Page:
Mention the arts in Charlotte and many people immediately think of events at the Blumenthal Performing Arts Center or exhibits at the newly opened museums at the Levine Center for the Arts.
These institutions are cultural gems, and our region is much richer for having them. But they only begin to define a broad and diverse arts scene that also plays out in neighborhood theaters, universities, coffeehouses, galleries and churches.
Less familiar with those venues? Well, that begins to change this week.
On Thursday, the Observer debuts Arts Alive, a full-color package in print and online designed to introduce you to the full range of opportunities to experience the arts.
That includes emerging art trends, artist profiles and news of coming events.
Our first installment introduces you to Charlotte's own aerial dance troupe, Caroline Calouche & Co. The Observer's Lawrence Toppman describes its namesake this way: "Like a New York developer, this choreographer owns both the ground she inhabits and all the space above."
The group rehearses in Charlotte's NoDa community and will perform Saturday in a production at Central Piedmont Community College.
"I don't think we've ever done a full-blown feature on this troupe," says the Observer's features editor, Michael Weinstein. "We can now write about groups like this in addition to those that are already very well-known to the community."
This adds to our Sunday arts coverage and frequent reviews of organizations like the Charlotte Symphony, Opera Carolina and the N.C. Dance Theatre.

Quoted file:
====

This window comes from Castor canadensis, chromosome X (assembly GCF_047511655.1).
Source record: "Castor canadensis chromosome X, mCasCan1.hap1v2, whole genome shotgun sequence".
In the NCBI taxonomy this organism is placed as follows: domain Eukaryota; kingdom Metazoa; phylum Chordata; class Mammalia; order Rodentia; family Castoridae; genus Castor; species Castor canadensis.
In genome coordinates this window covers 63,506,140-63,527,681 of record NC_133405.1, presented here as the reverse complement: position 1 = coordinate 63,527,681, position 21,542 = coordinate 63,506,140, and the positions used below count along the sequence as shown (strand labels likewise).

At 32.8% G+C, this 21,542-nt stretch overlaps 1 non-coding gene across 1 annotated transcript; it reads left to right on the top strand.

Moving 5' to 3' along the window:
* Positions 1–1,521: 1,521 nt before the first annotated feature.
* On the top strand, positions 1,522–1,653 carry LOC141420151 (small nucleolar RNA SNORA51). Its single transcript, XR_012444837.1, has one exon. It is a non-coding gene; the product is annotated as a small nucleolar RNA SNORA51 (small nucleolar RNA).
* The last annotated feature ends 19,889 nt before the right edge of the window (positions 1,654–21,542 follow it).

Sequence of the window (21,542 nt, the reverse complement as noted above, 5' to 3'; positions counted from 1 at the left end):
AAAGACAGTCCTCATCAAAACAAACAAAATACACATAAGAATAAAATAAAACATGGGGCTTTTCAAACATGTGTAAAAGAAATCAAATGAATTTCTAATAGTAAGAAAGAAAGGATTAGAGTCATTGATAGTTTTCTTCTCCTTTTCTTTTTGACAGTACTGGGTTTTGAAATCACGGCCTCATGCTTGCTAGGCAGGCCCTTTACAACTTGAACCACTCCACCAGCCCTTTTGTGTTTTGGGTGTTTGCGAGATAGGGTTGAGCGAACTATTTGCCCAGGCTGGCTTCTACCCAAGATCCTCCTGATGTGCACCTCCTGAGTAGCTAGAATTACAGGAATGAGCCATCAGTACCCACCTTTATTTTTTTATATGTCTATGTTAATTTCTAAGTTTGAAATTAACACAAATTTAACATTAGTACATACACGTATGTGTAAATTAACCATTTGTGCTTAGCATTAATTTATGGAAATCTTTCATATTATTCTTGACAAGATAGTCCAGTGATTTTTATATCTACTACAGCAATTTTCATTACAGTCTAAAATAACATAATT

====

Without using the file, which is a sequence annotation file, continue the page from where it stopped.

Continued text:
How can we expand coverage in an era of media cutbacks? By using a relatively new funding model. It relies on a specific underwriter to support the added cost.
This model is new to newspapers. But it is quite familiar to you through other media, including public radio and public television.
The underwriter for the Observer's Arts Alive content is Carolinas HealthCare System (CHS). As the region's largest employer, CHS corporately supports a wide range of arts initiatives. In 2011, its employees contributed more than $600,000 to local arts organizations in Mecklenburg and surrounding counties. CHS also uses art and music therapy in its rehabilitation programs.
"This region is truly exceptional when it comes to artistic and cultural enterprises," says CHS CEO Michael Tarwater. "(Underwriting) is one means by which we can encourage everyone to enjoy all of the benefits that accrue from a healthy and growing arts community."
Underwritten content is produced independently through the Observer's newsroom. Underwriters play no role in the selection of stories or direction of coverage. Carolinas HealthCare joins two other underwriters now working with the Observer in this way:
Duke Energy underwrites SciTech, two pages of news about science and technology from across the Carolinas that appears in Monday's Observer and on charlotteobserver.com.
Piedmont Natural Gas underwrites Young Achievers, news about the exceptional accomplishments of young people in our region. It appears in Tuesday's Observer and online at charlotteobserver.com.
Underwriters choose to invest in quality content, recognizing that this helps build stronger communities. We're pleased that such a moment has now arrived in Charlotte for the arts.